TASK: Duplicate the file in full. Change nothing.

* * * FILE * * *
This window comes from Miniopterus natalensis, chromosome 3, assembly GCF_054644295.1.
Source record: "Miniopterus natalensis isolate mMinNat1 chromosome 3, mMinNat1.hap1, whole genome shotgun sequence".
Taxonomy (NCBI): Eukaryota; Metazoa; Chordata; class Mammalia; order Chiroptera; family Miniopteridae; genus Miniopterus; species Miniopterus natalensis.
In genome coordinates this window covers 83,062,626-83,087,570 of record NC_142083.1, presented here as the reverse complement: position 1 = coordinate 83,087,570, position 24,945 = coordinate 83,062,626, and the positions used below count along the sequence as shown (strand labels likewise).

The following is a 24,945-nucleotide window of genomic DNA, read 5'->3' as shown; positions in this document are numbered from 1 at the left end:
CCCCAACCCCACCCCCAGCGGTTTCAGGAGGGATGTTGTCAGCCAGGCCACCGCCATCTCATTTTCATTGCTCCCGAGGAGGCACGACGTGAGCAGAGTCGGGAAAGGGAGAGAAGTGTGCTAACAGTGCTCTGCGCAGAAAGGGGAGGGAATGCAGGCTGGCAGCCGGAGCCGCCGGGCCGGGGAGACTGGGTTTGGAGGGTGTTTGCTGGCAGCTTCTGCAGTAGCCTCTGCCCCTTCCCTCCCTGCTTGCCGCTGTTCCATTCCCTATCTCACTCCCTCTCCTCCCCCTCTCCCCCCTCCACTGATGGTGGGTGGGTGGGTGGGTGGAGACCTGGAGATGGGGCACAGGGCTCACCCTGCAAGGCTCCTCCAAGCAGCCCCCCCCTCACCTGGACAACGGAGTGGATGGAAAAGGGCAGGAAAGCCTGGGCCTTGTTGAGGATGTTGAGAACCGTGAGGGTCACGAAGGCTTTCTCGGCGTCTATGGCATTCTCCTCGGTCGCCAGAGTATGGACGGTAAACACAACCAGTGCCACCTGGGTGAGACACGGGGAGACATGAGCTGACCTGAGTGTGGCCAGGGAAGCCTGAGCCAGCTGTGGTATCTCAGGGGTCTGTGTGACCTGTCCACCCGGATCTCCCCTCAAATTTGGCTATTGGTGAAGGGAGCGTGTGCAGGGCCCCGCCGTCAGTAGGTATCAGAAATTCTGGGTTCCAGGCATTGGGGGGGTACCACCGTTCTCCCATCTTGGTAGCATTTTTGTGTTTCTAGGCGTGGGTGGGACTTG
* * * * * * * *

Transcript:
This window comes from Miniopterus natalensis, chromosome 3, assembly GCF_054644295.1.
Source record: "Miniopterus natalensis isolate mMinNat1 chromosome 3, mMinNat1.hap1, whole genome shotgun sequence".
Taxonomy (NCBI): Eukaryota; Metazoa; Chordata; class Mammalia; order Chiroptera; family Miniopteridae; genus Miniopterus; species Miniopterus natalensis.
In genome coordinates this window covers 83,062,626-83,087,570 of record NC_142083.1, presented here as the reverse complement: position 1 = coordinate 83,087,570, position 24,945 = coordinate 83,062,626, and the positions used below count along the sequence as shown (strand labels likewise).

The following is a 24,945-nucleotide window of genomic DNA, read 5'->3' as shown; positions in this document are numbered from 1 at the left end:
CCCCAACCCCACCCCCAGCGGTTTCAGGAGGGATGTTGTCAGCCAGGCCACCGCCATCTCATTTTCATTGCTCCCGAGGAGGCACGACGTGAGCAGAGTCGGGAAAGGGAGAGAAGTGTGCTAACAGTGCTCTGCGCAGAAAGGGGAGGGAATGCAGGCTGGCAGCCGGAGCCGCCGGGCCGGGGAGACTGGGTTTGGAGGGTGTTTGCTGGCAGCTTCTGCAGTAGCCTCTGCCCCTTCCCTCCCTGCTTGCCGCTGTTCCATTCCCTATCTCACTCCCTCTCCTCCCCCTCTCCCCCCTCCACTGATGGTGGGTGGGTGGGTGGGTGGAGACCTGGAGATGGGGCACAGGGCTCACCCTGCAAGGCTCCTCCAAGCAGCCCCCCCCTCACCTGGACAACGGAGTGGATGGAAAAGGGCAGGAAAGCCTGGGCCTTGTTGAGGATGTTGAGAACCGTGAGGGTCACGAAGGCTTTCTCGGCGTCTATGGCATTCTCCTCGGTCGCCAGAGTATGGACGGTAAACACAACCAGTGCCACCTGGGTGAGACACGGGGAGACATGAGCTGACCTGAGTGTGGCCAGGGAAGCCTGAGCCAGCTGTGGTATCTCAGGGGTCTGTGTGACCTGTCCACCCGGATCTCCCCTCAAATTTGGCTATTGGTGAAGGGAGCGTGTGCAGGGCCCCGCCGTCAGTAGGTATCAGAAATTCTGGGTTCCAGGCATTGGGGGGGTACCACCGTTCTCCCATCTTGGTAGCATTTTTGTGTTTCTAGGCGTGGGTGGGACTTG